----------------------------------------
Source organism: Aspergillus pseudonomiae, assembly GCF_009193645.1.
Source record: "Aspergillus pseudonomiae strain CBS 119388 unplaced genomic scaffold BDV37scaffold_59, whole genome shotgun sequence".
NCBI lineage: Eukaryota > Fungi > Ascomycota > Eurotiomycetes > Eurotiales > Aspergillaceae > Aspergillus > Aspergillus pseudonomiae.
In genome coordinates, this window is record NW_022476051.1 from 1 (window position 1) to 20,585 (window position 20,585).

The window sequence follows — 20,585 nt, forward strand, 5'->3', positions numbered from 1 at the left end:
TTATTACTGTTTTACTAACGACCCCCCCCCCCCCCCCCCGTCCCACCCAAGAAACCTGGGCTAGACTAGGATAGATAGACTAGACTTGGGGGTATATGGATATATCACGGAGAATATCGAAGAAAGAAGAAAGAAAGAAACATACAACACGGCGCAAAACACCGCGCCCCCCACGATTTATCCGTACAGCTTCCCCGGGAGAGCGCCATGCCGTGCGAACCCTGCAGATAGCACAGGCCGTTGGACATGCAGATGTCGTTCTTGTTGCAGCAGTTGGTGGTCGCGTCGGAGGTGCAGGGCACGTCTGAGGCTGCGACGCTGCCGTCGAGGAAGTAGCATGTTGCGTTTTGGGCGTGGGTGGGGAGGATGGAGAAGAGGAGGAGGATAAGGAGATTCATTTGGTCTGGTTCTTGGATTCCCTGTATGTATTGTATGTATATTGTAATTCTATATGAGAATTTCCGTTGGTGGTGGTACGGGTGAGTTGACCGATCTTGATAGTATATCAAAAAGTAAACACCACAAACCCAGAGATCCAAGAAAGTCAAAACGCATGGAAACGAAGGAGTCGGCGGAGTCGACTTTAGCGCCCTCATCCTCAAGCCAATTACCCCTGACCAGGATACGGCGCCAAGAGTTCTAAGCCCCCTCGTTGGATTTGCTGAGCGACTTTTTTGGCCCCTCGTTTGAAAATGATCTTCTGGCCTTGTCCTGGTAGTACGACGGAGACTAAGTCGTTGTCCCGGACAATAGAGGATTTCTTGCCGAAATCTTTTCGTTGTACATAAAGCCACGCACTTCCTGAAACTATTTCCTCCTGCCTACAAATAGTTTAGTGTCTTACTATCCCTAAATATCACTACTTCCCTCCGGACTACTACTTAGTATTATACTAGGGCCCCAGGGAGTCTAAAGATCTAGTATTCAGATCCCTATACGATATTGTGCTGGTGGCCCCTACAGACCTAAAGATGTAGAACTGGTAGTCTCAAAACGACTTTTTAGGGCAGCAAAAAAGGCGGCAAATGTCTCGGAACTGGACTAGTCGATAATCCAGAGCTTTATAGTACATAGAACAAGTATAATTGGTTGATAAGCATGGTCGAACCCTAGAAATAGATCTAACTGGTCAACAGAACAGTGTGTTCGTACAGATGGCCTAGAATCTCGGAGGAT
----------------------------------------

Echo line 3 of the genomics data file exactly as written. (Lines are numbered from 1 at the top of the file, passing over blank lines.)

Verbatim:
NCBI lineage: Eukaryota > Fungi > Ascomycota > Eurotiomycetes > Eurotiales > Aspergillaceae > Aspergillus > Aspergillus pseudonomiae.